When I first wrote about virtual power plants (VPP) in 2014, it was a mystery term applied to an energy efficiency project in my town. A decade later, virtual power plants are to energy nerds what Taylor Swift is to music fans — the big star on the platform.
The Rocky Mountain Institute said VPPs “may be our most important and most overlooked domestic energy resource.” The Brattle Group, in a study for Google, found that 60 GW of virtual power could save society $15–$35 billion. A Forbes headline said they’ve gone from “geek to must-have chic.”
One of the most persuasive advocates of the technology is Jen Downing, senior advisor in the Department of Energy’s (DOE) Loan Programs Office. I heard Downing speak at Dervos 2023, a conference held by the DER Task Force on November 9 in Brooklyn, NY. I also caught her presentation at RE + 2023 via YouTube. She is the lead author of the DOE’s new liftoff report on virtual power plants.
By comparing virtual power plants to sandwiches, Downing offered insight into why they are having a moment — or maybe a decade or more. Both can contain many different fixings and still be what they are. It’s an insightful analogy because it points to how we can move toward a decentralized grid efficiently or wastefully.
What are VPPs? Pretty much what they sound like — a way to feed the electric grid without a physical power plant. Instead, the service comes from aggregating distribution energy — solar, batteries, hot water heaters, EVs and the like — to balance supply and demand. This creates an opportunity to forgo constructing more costly and polluting power plants.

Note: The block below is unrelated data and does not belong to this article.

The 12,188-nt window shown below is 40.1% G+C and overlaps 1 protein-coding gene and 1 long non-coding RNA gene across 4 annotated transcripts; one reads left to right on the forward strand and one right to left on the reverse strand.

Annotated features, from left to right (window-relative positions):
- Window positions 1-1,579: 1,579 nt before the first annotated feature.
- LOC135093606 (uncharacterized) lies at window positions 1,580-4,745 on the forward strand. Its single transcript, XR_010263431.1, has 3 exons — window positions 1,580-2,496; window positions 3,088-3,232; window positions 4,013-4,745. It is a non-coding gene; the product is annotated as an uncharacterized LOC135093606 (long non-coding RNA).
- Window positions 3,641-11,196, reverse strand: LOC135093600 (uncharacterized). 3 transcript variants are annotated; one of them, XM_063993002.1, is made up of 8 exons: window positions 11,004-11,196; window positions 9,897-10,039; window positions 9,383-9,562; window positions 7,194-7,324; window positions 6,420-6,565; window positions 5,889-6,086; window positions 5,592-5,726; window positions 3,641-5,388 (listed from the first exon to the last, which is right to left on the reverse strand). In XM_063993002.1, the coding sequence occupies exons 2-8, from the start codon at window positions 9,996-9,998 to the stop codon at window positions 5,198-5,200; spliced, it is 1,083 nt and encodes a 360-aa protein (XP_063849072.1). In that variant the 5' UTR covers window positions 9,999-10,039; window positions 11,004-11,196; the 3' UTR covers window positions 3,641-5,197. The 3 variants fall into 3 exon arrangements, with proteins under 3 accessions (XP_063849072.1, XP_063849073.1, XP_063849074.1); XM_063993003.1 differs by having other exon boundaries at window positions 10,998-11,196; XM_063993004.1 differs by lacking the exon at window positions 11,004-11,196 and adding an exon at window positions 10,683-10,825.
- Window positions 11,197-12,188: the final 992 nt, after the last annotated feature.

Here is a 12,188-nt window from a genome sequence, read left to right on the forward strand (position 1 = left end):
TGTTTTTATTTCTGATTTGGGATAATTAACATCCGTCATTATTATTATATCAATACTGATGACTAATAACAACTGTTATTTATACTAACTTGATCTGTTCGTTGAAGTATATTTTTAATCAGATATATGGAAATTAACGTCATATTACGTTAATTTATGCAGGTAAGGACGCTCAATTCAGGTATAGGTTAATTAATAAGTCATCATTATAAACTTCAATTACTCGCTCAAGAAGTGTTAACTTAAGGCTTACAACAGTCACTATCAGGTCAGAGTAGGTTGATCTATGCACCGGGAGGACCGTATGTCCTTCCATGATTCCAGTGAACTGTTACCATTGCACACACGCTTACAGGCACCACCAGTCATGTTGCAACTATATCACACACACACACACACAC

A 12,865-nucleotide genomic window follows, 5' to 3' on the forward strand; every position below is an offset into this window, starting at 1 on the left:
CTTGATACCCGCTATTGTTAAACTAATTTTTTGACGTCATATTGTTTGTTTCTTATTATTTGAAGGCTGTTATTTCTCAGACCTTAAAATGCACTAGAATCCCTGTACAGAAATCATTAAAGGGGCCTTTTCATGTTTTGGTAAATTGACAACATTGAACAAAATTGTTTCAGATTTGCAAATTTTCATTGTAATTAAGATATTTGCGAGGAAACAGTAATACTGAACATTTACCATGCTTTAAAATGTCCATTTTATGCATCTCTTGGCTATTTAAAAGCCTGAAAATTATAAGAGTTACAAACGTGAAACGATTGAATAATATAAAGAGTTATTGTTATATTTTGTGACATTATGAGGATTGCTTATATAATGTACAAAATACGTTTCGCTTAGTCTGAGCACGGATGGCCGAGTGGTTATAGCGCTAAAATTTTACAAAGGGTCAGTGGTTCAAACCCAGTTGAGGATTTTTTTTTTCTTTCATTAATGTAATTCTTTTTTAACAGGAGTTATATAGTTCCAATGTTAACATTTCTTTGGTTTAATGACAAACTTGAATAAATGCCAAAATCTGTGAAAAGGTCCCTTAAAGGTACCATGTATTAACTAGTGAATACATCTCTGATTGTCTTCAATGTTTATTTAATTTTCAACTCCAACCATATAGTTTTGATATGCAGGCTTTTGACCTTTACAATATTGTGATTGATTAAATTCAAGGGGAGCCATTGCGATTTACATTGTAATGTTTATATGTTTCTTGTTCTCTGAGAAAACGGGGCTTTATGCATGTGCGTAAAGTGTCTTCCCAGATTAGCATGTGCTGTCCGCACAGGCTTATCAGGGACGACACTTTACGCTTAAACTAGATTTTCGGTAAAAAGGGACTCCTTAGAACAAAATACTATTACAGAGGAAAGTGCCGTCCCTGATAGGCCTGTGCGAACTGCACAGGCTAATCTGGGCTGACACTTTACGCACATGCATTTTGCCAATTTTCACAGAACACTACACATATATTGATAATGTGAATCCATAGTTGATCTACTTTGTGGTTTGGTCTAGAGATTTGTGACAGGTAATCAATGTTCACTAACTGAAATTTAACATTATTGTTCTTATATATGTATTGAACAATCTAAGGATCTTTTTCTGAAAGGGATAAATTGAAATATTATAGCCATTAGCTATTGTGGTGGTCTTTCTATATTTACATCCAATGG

Think of it like this. You can spread all of the sandwich ingredients across the table — cheese, bread, meat, lettuce, tomato, pickles and mayonnaise — and try to pick them up one at a time and eat them, probably spilling some along the way. Or you can package them between two manageable slices of bread and enjoy flavors that become more than the sum of their parts.
Right now, distributed energy resources (DERs) are spread across the table for the most part. Homes, businesses and communities are adding distributed generation, electric vehicles, and energy efficiency projects ad hoc to meet their climate goals, reduce costs, improve reliability, or because they like the idea of locally controlled energy.
Bringing these resources together into VPPs is important because power demand is growing as we electrify transportation and switch to electric heat. At the same time, it’s becoming more difficult to build conventional power plants and transmission lines.
Of particular concern is growth in peak demand, expected to increase by 60 GW between now and 2030, according to Downing.
The US typically builds natural gas peakers to meet peak demand, a high-cost and inefficient approach given that they only run about 5% of hours of the year. The same applies to the transmission and distribution lines built to handle the peaks. Only about 15%-20% of their capacity is used.
“That’s just kind of mind-boggling when you think about the fact that our grid has cost trillions of dollars to build and operate. And in any other context, if you had a machine that you spent trillions of dollars on, you would try to maximize uptime. So why is our grid an exception?” Downing said.
Downing related other ways, besides serving peak periods, that virtual power plants offer benefits. She described a real-world example where an all-battery virtual power plant serves a utility with high solar energy production. The utility orchestrates 7,500 behind-the-meter batteries, which accomplish three things:
- Absorbs solar energy from 10 am to 2 pm, a time of abundant solar production
- Powers host homes and businesses from 7-9 pm when the sun sets and electric demand rises. Or the power is exported back to the grid.
- Offers fast frequency response to maintain power quality on the grid.
“That translates to savings for all Americans, all electricity consumers. But I think what’s equally striking is that the money that is spent on VPPs over traditional resources flows for the most part right back to the DER owners themselves. And so we’re helping people afford the more energy efficient devices and frankly rewarding them for being part of the energy transition,” Downing said.
Listen to Downing talk about virtual power plants here.